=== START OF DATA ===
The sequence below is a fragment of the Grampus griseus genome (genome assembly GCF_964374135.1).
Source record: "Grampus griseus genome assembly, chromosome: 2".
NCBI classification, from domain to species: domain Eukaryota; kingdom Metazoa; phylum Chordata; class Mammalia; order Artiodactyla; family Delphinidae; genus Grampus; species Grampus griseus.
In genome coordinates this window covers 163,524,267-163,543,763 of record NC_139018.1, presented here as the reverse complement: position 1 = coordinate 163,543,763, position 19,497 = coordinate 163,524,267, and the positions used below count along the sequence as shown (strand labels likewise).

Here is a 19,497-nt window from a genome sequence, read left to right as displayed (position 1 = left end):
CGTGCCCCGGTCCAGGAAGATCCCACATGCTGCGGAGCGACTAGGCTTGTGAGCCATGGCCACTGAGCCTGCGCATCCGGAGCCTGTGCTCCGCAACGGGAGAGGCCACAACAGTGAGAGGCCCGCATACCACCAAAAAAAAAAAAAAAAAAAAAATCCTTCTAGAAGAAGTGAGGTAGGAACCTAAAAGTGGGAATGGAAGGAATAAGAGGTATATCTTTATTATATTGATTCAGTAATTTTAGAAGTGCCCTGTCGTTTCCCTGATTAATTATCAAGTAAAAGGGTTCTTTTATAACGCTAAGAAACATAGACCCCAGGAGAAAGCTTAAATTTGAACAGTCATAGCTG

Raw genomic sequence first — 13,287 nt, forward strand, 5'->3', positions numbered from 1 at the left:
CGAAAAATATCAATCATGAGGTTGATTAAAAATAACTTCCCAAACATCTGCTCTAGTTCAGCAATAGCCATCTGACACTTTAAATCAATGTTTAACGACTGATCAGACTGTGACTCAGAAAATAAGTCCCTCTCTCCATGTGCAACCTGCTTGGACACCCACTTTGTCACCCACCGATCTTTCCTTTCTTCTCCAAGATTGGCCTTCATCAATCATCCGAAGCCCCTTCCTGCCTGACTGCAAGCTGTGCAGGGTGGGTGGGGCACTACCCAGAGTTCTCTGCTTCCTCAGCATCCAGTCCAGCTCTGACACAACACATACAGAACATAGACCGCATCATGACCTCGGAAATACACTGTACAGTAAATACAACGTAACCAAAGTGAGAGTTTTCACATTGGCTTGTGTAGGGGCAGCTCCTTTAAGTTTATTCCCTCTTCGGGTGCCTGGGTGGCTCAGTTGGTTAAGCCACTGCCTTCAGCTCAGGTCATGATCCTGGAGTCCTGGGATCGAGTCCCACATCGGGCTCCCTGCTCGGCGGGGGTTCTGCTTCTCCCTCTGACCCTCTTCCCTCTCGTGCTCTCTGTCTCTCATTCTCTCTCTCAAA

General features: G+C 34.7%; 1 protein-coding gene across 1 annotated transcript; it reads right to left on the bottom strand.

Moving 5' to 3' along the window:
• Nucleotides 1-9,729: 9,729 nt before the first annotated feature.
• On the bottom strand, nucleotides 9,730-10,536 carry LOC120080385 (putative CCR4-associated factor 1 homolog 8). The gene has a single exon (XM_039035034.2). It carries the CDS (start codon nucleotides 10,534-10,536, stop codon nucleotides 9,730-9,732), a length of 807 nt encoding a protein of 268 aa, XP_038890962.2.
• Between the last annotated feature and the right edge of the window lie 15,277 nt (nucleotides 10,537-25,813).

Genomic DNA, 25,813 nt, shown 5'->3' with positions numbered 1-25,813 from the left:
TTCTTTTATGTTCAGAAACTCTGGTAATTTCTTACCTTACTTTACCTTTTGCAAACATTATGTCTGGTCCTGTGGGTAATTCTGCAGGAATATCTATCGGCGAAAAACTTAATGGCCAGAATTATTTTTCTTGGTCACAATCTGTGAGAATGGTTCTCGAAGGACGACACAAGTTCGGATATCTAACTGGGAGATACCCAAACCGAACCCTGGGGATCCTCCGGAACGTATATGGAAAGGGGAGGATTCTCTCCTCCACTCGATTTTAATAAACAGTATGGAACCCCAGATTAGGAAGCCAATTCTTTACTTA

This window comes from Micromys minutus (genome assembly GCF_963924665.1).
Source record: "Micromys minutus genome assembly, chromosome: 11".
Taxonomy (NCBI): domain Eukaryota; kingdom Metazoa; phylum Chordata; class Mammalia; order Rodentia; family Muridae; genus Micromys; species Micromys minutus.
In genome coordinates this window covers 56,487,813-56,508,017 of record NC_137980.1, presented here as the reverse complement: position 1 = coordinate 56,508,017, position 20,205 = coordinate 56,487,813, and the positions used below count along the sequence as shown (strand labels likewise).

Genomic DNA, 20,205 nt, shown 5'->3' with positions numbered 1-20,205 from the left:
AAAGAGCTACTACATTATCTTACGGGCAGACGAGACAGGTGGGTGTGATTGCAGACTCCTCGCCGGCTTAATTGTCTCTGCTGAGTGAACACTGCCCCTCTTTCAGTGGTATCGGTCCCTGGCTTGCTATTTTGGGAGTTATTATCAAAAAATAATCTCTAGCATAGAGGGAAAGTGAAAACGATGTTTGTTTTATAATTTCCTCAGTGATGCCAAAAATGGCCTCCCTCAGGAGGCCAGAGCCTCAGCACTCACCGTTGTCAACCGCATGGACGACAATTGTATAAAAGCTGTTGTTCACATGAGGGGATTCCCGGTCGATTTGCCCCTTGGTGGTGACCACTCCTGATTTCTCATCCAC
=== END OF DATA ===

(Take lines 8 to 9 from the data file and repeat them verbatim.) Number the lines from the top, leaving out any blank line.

CGAAAAATATCAATCATGAGGTTGATTAAAAATAACTTCCCAAACATCTGCTCTAGTTCAGCAATAGCCATCTGACACTTTAAATCAATGTTTAACGACTGATCAGACTGTGACTCAGAAAATAAGTCCCTCTCTCCATGTGCAACCTGCTTGGACACCCACTTTGTCACCCACCGATCTTTCCTTTCTTCTCCAAGATTGGCCTTCATCAATCATCCGAAGCCCCTTCCTGCCTGACTGCAAGCTGTGCAGGGTGGGTGGGGCACTACCCAGAGTTCTCTGCTTCCTCAGCATCCAGTCCAGCTCTGACACAACACATACAGAACATAGACCGCATCATGACCTCGGAAATACACTGTACAGTAAATACAACGTAACCAAAGTGAGAGTTTTCACATTGGCTTGTGTAGGGGCAGCTCCTTTAAGTTTATTCCCTCTTCGGGTGCCTGGGTGGCTCAGTTGGTTAAGCCACTGCCTTCAGCTCAGGTCATGATCCTGGAGTCCTGGGATCGAGTCCCACATCGGGCTCCCTGCTCGGCGGGGGTTCTGCTTCTCCCTCTGACCCTCTTCCCTCTCGTGCTCTCTGTCTCTCATTCTCTCTCTCAAA

General features: G+C 34.7%; 1 protein-coding gene across 1 annotated transcript; it reads right to left on the bottom strand.